.thisMaterial .thisObject (from XSI ICE)


#1

Hi. let me take a moment explaining something first before I ask my question

For example I have a null, the null have a material associated to it, and it also contains a box and a text.

In softimage I can script ICE like this (“this” container is the null, and then only add “this.material”, “this.cube”. "this.text), then if I have several nulls with materials and a box

nulll …box
…texta text, I only have to copy my script to all the nulls and voilaaa.

this.null… this.box
this.text (first script in ICE- copy)

this.null… this.box
this.text (paste ICE)

this.null… this.box
this.text (paste ICE)

this.null… this.box
this.text (paste ICE)

Now in C4D, with my little knowledge, if I have several nulls with materials and a box and a text inside of them, I have to manually drag and drop the corresponding names into their corresponding boxes, like this:

nulll1 …box (first xpresso tag with names associated)
…text

nulll2 …box (ctrl drag to paste, replace names associated)
…text

nulll3 …box (ctrl drag to paste, replace names associated)
…text

nulll4 …box (ctrl drag to paste, replace names associated)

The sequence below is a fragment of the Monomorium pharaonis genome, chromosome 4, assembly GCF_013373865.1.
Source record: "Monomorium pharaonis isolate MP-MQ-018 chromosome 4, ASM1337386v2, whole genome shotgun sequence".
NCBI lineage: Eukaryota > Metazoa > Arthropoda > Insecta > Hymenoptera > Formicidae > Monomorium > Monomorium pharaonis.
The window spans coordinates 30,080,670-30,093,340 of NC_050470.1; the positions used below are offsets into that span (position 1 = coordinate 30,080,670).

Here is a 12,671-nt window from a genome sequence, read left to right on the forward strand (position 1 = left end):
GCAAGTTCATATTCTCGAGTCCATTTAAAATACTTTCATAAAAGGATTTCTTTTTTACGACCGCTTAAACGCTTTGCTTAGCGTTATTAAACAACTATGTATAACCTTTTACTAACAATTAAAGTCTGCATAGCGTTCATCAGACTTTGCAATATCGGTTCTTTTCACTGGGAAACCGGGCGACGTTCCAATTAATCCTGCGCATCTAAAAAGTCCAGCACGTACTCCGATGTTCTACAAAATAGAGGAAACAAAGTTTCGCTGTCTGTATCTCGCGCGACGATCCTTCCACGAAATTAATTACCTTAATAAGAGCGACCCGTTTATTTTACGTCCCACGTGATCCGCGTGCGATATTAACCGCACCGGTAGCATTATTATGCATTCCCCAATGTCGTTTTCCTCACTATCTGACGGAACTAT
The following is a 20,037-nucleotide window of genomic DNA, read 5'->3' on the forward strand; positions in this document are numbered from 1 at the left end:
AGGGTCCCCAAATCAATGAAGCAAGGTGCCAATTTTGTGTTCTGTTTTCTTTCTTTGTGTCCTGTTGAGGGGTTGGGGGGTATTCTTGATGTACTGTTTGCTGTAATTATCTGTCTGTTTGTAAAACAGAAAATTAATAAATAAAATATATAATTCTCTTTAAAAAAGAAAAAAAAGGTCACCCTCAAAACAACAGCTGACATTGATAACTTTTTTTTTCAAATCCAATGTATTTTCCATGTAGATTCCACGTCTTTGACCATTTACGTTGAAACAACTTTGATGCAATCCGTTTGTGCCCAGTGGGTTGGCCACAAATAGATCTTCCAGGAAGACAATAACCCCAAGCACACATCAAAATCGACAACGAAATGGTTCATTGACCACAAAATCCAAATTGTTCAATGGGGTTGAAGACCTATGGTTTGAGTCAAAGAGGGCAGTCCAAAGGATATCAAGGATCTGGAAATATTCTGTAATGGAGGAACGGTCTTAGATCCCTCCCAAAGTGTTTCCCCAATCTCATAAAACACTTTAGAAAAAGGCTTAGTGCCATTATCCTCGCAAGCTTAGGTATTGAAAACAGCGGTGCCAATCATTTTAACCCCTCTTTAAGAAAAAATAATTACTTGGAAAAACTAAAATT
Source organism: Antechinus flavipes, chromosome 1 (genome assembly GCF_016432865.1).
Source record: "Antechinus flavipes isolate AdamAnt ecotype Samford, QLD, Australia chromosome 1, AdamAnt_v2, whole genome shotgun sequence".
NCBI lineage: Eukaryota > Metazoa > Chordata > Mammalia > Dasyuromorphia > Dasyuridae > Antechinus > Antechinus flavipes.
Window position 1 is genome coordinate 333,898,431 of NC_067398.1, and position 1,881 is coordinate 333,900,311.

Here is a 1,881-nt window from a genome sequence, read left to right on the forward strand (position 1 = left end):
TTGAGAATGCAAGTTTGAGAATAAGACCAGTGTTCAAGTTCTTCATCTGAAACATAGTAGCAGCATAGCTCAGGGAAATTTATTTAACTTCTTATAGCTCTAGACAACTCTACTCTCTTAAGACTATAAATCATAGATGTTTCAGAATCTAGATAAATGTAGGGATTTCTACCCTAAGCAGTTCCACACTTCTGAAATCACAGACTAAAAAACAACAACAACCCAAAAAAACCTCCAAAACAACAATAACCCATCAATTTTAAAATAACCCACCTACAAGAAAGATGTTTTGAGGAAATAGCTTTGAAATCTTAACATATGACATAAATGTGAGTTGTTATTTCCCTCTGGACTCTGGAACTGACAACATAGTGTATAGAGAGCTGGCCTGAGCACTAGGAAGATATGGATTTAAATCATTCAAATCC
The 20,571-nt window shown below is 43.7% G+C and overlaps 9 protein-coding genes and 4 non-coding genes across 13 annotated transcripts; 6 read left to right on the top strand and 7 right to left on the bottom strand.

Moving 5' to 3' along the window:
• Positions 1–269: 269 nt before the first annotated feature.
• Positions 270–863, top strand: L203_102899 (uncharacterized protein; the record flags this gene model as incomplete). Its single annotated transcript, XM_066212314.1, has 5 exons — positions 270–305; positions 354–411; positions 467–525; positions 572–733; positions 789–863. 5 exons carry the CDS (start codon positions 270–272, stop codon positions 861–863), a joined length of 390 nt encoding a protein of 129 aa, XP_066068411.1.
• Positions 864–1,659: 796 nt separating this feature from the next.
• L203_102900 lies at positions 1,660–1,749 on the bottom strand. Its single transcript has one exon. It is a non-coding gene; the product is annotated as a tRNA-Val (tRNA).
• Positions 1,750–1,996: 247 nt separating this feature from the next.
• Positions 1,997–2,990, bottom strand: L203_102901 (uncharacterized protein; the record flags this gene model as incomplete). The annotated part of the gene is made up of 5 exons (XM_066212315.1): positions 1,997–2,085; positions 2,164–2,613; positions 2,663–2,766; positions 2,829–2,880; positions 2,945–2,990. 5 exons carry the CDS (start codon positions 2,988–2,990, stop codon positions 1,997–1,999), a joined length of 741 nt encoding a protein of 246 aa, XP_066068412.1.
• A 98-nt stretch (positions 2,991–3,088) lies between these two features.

…text

Now, I have a lot of things to change, and I would like to know If there is a faster way so I can optimize the scene.

Im including a dropbox link of my example scene in C4D.

https://www.dropbox.com/s/f0xwxnkecdkpvyf/mapa_final.c4d


#2

the c4d api very different from the xsi api. a pointer to the executing instance does not
exist. however there is op, which can fulfill a somewhat similar role. op is variable which
is predefined for scripts, script tags and script nodes. it originates from the api where op
is often passed as a method argument holding some sort of node.

op in a script is the currently selected object. If there is no selection or a multiselection, op is None
op in py tag is the tag instance
op in py gvnode is the gvnode instance

so for your scenario as a script:

this = op
box = this.GetNext() # assuming there is fixed hierarchy structure
txt = box.GetNext()

as a tag:
this = op.GetObject() # get the object the tag is sitting on


#3

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